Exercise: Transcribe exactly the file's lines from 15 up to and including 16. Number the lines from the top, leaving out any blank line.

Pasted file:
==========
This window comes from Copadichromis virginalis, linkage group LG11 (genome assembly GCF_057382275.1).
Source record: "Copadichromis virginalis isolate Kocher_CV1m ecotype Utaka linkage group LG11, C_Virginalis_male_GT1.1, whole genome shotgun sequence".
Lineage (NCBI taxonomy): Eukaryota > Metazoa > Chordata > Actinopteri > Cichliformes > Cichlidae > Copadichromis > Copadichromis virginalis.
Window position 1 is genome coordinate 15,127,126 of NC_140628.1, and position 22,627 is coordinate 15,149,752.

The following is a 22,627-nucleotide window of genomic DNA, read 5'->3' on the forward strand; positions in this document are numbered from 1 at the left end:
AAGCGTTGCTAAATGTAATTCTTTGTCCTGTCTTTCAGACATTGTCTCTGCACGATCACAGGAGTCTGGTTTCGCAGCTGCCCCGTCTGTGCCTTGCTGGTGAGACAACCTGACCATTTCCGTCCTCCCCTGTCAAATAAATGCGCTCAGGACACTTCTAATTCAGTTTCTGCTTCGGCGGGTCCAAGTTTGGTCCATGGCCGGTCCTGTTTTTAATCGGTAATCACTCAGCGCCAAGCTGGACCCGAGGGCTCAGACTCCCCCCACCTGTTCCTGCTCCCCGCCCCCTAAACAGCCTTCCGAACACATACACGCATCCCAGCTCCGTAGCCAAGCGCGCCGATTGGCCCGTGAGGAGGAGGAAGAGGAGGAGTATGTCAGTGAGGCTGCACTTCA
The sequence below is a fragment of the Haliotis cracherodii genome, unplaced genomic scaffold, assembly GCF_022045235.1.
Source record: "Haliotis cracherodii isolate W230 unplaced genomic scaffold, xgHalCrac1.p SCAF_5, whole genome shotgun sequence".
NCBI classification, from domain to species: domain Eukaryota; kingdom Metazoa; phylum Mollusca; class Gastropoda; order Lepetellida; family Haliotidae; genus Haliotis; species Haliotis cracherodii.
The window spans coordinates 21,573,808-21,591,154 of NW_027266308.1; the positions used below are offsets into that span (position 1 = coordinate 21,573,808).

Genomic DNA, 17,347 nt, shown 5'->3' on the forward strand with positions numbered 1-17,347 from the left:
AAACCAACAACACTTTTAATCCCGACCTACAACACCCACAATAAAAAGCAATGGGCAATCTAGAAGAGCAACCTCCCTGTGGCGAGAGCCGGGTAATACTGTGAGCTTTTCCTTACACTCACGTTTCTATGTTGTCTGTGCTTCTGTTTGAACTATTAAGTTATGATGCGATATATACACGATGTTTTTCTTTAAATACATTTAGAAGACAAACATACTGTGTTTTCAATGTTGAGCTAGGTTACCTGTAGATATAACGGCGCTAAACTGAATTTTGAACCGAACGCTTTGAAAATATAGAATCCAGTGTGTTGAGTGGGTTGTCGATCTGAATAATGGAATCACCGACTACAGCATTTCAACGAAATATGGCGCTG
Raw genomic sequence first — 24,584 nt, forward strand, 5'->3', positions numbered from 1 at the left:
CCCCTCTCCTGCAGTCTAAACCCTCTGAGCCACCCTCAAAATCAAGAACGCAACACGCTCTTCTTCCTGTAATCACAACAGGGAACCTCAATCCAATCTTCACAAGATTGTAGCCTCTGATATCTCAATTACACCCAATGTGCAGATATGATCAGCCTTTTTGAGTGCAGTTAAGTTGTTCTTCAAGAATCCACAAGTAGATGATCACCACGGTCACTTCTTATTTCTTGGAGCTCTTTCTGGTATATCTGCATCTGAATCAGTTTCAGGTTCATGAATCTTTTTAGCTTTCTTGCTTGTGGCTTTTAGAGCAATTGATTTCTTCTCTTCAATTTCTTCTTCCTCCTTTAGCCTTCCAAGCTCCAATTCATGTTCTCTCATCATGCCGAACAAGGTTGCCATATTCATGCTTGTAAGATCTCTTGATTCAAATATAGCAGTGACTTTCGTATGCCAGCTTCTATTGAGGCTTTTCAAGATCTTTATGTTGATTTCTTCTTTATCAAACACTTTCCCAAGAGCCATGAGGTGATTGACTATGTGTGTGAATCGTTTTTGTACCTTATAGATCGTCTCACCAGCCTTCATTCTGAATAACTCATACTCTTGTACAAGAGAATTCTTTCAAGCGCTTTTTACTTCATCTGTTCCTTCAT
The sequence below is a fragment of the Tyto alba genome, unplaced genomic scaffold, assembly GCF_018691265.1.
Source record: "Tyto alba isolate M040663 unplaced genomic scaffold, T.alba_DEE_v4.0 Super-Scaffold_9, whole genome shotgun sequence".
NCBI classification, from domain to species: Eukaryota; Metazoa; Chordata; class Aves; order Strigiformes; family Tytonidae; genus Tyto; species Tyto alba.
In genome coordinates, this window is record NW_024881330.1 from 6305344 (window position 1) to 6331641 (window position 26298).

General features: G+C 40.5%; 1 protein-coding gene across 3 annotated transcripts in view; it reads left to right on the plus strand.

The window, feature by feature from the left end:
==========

The sequence below is a fragment of the Tyto alba genome, unplaced genomic scaffold, assembly GCF_018691265.1.
Source record: "Tyto alba isolate M040663 unplaced genomic scaffold, T.alba_DEE_v4.0 Super-Scaffold_9, whole genome shotgun sequence".